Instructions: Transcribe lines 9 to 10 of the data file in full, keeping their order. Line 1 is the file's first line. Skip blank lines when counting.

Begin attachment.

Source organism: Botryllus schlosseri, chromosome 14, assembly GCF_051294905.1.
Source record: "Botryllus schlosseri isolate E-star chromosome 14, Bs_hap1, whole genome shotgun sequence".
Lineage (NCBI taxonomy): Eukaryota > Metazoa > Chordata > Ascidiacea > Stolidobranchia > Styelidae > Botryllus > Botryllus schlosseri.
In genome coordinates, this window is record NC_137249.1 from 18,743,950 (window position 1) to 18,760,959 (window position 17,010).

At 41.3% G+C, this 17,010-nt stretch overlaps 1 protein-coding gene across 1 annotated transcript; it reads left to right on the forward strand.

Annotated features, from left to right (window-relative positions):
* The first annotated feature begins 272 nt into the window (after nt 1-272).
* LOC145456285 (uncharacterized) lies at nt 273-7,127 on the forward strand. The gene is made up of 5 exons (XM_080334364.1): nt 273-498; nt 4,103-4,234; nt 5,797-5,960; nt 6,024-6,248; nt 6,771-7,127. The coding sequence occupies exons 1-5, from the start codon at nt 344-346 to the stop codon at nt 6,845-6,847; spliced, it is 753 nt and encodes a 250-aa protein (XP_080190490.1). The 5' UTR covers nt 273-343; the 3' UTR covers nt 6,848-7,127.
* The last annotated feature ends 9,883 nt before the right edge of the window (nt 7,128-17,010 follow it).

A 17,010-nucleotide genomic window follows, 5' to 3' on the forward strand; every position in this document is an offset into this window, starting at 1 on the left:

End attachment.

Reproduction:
* The last annotated feature ends 9,883 nt before the right edge of the window (nt 7,128-17,010 follow it).

A 17,010-nucleotide genomic window follows, 5' to 3' on the forward strand; every position in this document is an offset into this window, starting at 1 on the left: